Every time I send another query, there are so many feelings coursing through me. Every time. I thought after sending the first couple, things would calm down, but each one feels just as intense and important as the last. And truly, they are. THIS could be the query that grabs the agent that eventually becomes MY agent. This query might go to a person meant to fall in love with my story and my goals as a writer. This next query could lead to a partnership with someone who will sell my ideas into actual books I can hold in my hands.
So, yeah, kind of a big deal.
I will say, when I received my first form rejection I didn't feel the sting. It was more of a realization that I am a REAL WRITER, and I have been rejected like all great writers before me. It was almost like a rite of passage. For so long I have hidden my work away from others for fear of all the things they might not like about it. Now I am putting my work out there for professionals to judge, and being rejected is expected. No, it should really be a requirement. If there is anything I have learned about the publishing industry in the past few months, it's that this is a world of subjectivity. The one form rejection you receive could happen right before a full request comes in. Some will love your idea and some will hate it. Some will think it is too familiar of a story line whereas others will see where the uniqueness of your plot shines.
Once you enter the querying trenches and you start receiving requests, it is mostly time to just lay low and wait for the feedback.
Now What?Now that I'm querying, what is the next step for my writing? Well, as many other writing blogs and advice will tell you, you need to write something new. That sounds like such an easy and obvious answer. Of course, I'm a writer, so while I wait I should start the next project, right?
But what should that project be? And how do I give it the attention it deserves?
Okay, so I'm not really short on ideas at the moment. It is more of an issue of which one do I pick as THE ONE? What story will I start next while I wait for feedback on my manuscript that is out and about in agent land? This was a bit tough for me. I had a few ideas that rose to the top of the pile on what I might want to work on next, but none of them stood out as the ultimate next story for me to write.
And even though my previous novel is just sitting in agent inboxes waiting to be read, I still can't help but feel anxiety over it. I still can't help but want to read it over again and find things I might want to change in case ALL of the agents who have requested it say NO. I spent so much of my time and effort into that manuscript, it's really hard to tear my concentration away from it and onto a new project.
A few tips here:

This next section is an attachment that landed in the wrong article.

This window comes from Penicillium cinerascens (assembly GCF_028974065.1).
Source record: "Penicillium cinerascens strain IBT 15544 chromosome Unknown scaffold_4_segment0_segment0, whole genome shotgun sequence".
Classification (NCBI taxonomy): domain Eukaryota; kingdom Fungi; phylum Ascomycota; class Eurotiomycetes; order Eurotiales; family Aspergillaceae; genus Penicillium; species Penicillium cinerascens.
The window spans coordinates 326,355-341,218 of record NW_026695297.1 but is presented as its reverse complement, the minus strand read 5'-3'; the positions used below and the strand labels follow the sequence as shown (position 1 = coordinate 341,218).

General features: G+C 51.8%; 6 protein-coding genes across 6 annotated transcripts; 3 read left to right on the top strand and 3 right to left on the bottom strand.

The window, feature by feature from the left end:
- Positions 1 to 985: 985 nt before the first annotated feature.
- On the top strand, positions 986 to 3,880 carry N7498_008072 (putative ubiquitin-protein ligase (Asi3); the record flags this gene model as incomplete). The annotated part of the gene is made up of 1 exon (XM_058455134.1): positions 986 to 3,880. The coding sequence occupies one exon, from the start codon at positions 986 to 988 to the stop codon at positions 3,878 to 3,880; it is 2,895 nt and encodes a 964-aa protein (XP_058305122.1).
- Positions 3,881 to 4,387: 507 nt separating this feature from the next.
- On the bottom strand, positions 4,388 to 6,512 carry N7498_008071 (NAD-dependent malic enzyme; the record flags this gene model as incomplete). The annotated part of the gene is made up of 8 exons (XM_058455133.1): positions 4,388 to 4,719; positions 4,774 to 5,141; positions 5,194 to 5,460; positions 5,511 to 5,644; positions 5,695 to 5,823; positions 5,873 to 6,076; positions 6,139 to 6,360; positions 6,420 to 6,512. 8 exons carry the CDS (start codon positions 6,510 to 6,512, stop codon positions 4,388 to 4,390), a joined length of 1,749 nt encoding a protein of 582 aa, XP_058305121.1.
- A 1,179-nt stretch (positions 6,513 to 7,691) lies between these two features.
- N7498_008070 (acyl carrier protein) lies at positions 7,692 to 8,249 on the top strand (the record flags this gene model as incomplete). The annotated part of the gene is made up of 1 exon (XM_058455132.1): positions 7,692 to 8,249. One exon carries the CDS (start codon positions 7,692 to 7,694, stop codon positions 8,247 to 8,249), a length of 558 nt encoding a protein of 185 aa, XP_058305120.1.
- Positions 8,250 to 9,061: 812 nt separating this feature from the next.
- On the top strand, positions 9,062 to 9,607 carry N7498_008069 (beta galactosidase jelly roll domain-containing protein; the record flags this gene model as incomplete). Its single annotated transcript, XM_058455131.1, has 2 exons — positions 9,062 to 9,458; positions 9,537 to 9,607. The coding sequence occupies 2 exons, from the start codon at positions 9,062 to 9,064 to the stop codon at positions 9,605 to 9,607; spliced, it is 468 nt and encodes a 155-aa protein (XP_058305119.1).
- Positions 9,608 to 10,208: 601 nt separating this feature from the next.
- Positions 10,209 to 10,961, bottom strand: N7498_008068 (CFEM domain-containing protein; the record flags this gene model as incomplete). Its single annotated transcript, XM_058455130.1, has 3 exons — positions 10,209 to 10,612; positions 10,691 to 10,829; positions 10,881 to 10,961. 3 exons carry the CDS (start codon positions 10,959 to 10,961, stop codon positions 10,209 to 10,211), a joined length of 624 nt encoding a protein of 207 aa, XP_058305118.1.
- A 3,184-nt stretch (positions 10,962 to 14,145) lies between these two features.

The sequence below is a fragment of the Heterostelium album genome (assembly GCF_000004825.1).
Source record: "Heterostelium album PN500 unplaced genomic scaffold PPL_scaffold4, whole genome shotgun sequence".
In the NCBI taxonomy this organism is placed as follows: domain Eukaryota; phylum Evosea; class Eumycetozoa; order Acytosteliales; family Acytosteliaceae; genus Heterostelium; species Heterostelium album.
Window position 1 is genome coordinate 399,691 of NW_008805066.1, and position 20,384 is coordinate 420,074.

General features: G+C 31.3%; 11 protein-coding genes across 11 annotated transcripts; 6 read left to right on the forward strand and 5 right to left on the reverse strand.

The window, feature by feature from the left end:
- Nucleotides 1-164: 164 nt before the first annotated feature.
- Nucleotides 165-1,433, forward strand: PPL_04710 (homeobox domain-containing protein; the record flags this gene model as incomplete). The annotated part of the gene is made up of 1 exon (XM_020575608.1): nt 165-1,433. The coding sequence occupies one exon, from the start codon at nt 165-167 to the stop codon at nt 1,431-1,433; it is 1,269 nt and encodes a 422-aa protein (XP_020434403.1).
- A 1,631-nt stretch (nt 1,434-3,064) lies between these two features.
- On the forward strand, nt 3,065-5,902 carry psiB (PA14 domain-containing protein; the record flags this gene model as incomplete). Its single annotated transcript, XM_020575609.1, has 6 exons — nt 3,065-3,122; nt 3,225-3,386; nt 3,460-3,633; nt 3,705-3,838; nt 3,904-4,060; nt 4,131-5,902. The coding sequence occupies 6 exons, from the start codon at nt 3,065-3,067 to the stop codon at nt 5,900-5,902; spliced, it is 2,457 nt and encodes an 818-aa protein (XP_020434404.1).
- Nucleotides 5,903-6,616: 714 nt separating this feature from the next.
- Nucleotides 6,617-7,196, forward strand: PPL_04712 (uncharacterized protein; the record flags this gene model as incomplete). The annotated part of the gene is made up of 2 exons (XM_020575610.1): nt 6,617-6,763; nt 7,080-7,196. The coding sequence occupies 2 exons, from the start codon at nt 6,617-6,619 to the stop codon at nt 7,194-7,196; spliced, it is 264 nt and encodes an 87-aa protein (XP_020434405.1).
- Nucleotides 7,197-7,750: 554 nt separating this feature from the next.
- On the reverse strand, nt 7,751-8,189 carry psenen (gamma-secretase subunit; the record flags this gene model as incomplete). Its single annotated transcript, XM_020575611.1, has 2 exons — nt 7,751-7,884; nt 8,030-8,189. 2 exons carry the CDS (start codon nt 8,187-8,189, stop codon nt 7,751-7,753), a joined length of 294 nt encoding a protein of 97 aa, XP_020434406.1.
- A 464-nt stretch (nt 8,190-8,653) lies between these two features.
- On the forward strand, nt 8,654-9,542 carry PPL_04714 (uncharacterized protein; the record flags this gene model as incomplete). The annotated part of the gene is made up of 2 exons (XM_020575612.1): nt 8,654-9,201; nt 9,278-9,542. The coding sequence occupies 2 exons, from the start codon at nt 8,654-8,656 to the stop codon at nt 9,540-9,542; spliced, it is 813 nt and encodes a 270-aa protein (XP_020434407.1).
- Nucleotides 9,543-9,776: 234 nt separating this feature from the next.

1. Ask your critique partners or writing friends which story idea sounds more intriguing.
If you really don't have a preference or can't decide on which idea to pursue next, phone a friend! It isn't proven that your friends will always be right in choosing what the next best story is for you to write, but if four out of the five people you ask are more interested in one idea over the other, that might give you a boost of confidence in which story to tackle.
2. Pick an idea different from your last manuscript. Some authors stick to a very strict type of story, and that is totally okay. But if you are having a hard time choosing your next venture, why not try something completely different? Change the point of view or tense, choose a new genre, or come up with a character completely different from your last MC. This can help broaden your writing abilities and make you capable of writing well in different styles.
3. Just start writing. This is the path I chose, and it really helped me. Before I did any intense research or outlining, I just started writing in the voice of the character in my mind for the few ideas that were stumbling around in my brain. Believe it or not, one particular voice would NOT shut up. I wrote 5,000 words of the opening within a few days (which for me is lightning speed because I'm a pretty slow writer).
That seemed to tell me it was the next story I was meant to tell. I'm still working out the plot, but I think having the "voice" down is one of the most important aspects of a story, and I definitely have that.
No matter what I do, the requests I have out for my previous manuscript never leave my mind. Like, EVER. But starting something new definitely gives me an extra distraction...along with hoards of chocolate and spontaneous spending sprees on the internet. Eh, you win some you lose some.